Eataly with La Scuola In New York City
What's It Like to Visit Eataly in New York City?
The first day my wife and I took the subway to the 23rd Street stop and ambled up past the shops on this rapidly changing street,we found Eataly, just a short walk from Madison Square Park In New York City, packed with eager visitors standing in line for at least a half-hour on a very hot afternoon.
We decided to wait until the initial tidal wave of Lidia and Mario admirers relented.
In the months since, we've gone back many times. The founders have been able to keep the enthusiasm high, and you will find shoppers threading through the aisles and diners being served during all its opening hours.
Mario Batali, a star on the Food Channel, and public television's Lidia Bastianich invested their talents in Eataly along with Joe Bastianich and Oscar Farinetti.
The draw of these superstars of Italian food was such that we used our better judgment and waited for a week day afternoon, ten days after the grand opening.
The accompanying video will give you a general idea of the pleasant and taste-tempting design of this marketplace/eatery, but if you are anywhere in shouting distance of New York City and like Italian food and/or cooking, this is a treat you will not want to miss.
Eataly's website, which wasn't ready for prime time when they first opened, is now a beautifully designed option for getting a feel for the store itself. La Scuola, Eataly's Cooking School is sending out class schedules via email on request at: firstname.lastname@example.org.
Lidia Bastianich is listed as "Dean" of the school and although you can hope, I wouldn't get up my hopes for anything more than a cameo appearance, if that.
Frustrated at not having been able to walk into Eataly on the day it opened, my wife, artist Deborah Julian, made the best of our fist trip by stocking up on fresh food while I tried not to annoy too many people while shooting video with my Flip HD.
Lidia Bastianich, luckily for me, became my wife's hero and, by way of PBS, teacher a few years ago. Now, we frequently eat like Italian royalty and shopping for Lidia-approved food while soaking up the atmosphere.
Eataly In New York City
This gourmet Italian emporium is laid out so that navigating the aisles and finding the island of your interest is easy, given the fifty-thousand square foot size of the place.
A produce section is the first area that welcomes visitors. The produce is excellent, but apparently for space reasons, basics such as lettuce are missing.
Turn left instead of proceeding straight down passed the greens, and you are rewarded with a colorful selection of cookware, the kinds of pots and utensils you'd certainly expect to see in Lidia's own kitchen. You'd expect the finest foods to be prepared in such beautifully designed containers.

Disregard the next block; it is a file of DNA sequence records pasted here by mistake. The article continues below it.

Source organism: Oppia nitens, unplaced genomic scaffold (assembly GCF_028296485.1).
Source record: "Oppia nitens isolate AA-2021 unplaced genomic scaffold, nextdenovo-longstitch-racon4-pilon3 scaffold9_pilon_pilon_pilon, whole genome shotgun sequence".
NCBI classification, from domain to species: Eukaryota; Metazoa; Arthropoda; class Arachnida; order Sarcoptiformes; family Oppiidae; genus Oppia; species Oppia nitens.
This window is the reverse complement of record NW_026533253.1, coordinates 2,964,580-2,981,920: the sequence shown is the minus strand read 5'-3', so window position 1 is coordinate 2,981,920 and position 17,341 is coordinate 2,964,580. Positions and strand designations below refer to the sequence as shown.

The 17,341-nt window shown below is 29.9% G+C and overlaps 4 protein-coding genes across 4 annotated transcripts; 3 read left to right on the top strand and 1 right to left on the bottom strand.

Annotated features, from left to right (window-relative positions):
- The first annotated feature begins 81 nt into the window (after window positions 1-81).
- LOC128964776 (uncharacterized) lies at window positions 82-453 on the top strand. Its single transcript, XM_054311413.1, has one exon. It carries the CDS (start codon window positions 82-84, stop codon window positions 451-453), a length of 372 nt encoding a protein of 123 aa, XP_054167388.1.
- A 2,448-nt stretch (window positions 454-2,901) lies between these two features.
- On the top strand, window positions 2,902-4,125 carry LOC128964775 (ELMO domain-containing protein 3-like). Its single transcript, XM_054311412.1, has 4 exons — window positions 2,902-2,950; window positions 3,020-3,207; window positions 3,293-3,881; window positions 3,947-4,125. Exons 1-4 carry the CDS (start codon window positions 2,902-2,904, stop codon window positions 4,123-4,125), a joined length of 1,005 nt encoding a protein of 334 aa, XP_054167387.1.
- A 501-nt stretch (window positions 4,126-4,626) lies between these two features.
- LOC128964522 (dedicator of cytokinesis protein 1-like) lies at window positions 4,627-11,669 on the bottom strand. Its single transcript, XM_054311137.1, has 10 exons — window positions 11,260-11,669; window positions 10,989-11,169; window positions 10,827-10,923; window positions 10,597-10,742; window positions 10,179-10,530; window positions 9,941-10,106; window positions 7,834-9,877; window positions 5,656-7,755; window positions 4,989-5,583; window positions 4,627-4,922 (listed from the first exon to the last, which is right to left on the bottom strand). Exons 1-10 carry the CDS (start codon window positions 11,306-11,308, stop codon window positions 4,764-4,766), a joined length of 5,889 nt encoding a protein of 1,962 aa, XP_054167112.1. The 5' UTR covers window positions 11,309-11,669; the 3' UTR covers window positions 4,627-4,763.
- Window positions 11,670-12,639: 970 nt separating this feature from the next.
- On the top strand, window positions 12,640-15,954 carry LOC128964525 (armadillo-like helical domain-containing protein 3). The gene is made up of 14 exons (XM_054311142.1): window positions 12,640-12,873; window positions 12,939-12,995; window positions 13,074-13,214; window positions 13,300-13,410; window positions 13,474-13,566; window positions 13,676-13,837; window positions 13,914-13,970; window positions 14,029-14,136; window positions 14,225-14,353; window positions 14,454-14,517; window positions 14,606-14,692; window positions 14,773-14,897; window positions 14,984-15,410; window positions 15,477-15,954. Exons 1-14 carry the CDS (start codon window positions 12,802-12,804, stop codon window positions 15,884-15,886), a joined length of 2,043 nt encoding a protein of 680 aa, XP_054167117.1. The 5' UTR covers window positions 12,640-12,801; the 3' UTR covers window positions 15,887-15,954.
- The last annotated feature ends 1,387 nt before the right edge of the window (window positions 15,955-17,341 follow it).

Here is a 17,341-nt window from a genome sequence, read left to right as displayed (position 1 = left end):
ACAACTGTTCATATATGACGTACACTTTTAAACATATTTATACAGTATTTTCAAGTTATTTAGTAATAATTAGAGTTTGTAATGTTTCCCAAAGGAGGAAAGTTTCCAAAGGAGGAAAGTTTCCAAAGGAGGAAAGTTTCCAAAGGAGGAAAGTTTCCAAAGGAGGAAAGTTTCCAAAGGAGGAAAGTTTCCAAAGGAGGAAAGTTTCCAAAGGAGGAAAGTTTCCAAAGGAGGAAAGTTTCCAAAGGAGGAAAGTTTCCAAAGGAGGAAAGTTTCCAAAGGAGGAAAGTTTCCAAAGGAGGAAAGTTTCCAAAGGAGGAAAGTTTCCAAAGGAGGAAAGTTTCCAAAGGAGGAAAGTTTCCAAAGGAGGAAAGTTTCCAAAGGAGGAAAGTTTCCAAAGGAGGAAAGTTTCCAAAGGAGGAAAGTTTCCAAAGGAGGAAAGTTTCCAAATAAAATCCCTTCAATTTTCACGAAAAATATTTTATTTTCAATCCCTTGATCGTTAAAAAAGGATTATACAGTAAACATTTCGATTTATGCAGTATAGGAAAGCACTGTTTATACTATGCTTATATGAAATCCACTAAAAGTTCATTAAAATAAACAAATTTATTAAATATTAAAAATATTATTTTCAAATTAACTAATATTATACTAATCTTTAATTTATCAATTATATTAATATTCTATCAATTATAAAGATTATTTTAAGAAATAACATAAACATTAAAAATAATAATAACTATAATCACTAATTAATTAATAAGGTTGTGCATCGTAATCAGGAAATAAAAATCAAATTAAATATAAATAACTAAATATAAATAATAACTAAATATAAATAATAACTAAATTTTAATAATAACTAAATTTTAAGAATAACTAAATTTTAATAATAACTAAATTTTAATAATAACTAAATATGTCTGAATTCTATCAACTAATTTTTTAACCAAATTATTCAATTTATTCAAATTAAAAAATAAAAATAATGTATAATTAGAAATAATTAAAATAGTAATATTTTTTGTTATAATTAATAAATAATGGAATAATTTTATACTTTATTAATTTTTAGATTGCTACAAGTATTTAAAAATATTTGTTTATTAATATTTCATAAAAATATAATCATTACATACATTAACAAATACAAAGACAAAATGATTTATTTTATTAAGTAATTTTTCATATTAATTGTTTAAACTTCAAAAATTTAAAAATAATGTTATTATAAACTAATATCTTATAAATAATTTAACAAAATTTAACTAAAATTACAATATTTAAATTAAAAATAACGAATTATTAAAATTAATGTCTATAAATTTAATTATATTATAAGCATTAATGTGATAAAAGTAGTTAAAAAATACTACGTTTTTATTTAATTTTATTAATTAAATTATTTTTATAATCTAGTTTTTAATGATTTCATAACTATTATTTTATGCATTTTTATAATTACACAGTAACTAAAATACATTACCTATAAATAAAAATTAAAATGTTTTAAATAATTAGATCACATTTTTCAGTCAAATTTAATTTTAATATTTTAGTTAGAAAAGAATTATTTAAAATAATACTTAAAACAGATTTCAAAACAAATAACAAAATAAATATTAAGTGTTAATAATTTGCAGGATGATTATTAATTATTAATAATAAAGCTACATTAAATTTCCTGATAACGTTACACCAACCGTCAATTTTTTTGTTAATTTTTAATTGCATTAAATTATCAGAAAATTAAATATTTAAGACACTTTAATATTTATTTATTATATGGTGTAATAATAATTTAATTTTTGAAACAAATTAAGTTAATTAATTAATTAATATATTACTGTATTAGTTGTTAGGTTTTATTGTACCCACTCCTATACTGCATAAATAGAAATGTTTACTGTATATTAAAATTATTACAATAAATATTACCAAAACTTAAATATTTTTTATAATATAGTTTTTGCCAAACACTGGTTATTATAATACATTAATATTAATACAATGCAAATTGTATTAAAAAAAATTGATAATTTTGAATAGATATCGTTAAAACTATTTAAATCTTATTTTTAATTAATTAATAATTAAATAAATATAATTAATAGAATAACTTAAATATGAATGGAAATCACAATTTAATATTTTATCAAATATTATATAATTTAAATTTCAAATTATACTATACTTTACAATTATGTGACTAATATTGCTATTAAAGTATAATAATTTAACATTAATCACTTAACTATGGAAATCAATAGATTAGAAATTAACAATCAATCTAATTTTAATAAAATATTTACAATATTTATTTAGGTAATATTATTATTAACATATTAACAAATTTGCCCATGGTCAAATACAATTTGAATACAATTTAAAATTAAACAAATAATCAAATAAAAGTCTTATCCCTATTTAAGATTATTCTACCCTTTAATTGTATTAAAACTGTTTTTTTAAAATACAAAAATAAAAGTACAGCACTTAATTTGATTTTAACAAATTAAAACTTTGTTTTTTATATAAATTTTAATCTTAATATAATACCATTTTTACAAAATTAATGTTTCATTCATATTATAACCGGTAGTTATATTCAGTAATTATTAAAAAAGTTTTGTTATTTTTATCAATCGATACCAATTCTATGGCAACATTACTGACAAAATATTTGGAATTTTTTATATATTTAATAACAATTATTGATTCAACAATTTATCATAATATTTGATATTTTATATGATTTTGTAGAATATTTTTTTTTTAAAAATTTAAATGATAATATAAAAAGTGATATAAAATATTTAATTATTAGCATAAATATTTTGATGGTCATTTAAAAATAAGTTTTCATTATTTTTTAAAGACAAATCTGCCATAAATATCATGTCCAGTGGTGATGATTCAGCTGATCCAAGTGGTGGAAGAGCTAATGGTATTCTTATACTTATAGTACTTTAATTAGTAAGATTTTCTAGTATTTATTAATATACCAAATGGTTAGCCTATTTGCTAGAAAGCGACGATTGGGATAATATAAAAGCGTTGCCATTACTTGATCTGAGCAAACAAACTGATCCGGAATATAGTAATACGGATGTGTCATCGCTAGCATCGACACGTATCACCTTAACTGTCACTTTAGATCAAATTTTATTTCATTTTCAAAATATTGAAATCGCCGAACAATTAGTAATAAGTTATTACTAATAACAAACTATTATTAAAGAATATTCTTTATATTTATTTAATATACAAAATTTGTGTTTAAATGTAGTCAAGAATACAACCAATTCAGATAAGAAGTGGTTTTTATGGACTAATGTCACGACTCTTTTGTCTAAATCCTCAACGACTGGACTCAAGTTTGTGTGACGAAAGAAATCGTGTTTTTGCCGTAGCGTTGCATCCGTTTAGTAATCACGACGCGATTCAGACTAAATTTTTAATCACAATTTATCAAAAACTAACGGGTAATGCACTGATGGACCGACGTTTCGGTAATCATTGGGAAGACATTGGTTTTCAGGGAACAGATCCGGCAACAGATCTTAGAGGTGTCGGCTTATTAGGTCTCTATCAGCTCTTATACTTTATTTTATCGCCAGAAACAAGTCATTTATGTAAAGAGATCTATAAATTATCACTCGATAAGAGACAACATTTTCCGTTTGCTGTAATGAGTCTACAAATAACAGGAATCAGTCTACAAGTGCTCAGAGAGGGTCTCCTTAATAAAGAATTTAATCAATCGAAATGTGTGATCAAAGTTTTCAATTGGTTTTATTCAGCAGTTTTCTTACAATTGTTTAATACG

On your right, find the first of several restaurants in Eataly. (See separate listing of all restaurants below.) This one is a bit more casual and, when we were there, far from crowded.
Ahead is a rack of cookbooks sufficient to make any amateur chef's heart pound.
Lidia's signature sauces head a few rows of grocery store style items with the familiar pastas stacked high.
Easy to miss here is an upper level dining area that occupies sheltered space along the wall, tables in a single row. I saw this area only because a family sitting up there caught my eye, and it was necessary to take a look around to find an entrance. By the look of the space overlooking the shoppers and diners, the experience alone looks worth the effort spent in finding it.
Shelves full of olive oil of many varieties capture your attention as you wander by another restaurant. Pass through an opening, and you find yourself back at the top end of the produce aisle, an area favored by presentations of fine wines to be served at the restaurants.
Again, restrictions on space at this intersection mean that the "agri" section has limited selections that, however, are of such uniqueness and great quality you may ignore the lack of variety.
I bought two containers of organic, green grass fed cow's milk yogurt that I have never seen anywhere before and found to have the exact qualities of flavor and texture I'd expect, having spent many days on my uncle's dairy farm as a kid and knowing what this stuff is really supposed to taste like.
Other carefully placed presentation areas concentrate on cheeses, meats, fish and bread.
The last major aisle, set smartly at the end to reflect the way people eat is populated with sweets, cookies, cakes and gelato.
At the end, a cafe serving Italian coffee was tempting. We preferred gelato, but this mild summer afternoon found the lines too long to wait in.
Eataly is a delight to visit, and we will continue to do so many times.
The adventure may continue for you after you finish your initial visit to Eataly and the restaurant has spurred new business activity all around it on 23rd Street. You'll be rewarded with useful discoveries if look around.
Don't Miss Mario Batali
More Cooking with Lidia
A Little Walk Through Eataly
Restaurants In Eataly
La Piazza–stand up food and drinks bar
Il Pesce–seated counter and tables, includes a raw bag
Le Verdure–another seated counter and tables stop, featuring Italian style vegetables
La Pizza & La Pasta–fresh and dried pasta, plus Rossopomodoro pizza imported directly from Naples. (New Yorkers may finally find out what real pizza is like!)
Manzo–a formal dining experience "celebrating meat from the United States."
So, what are you waiting for?
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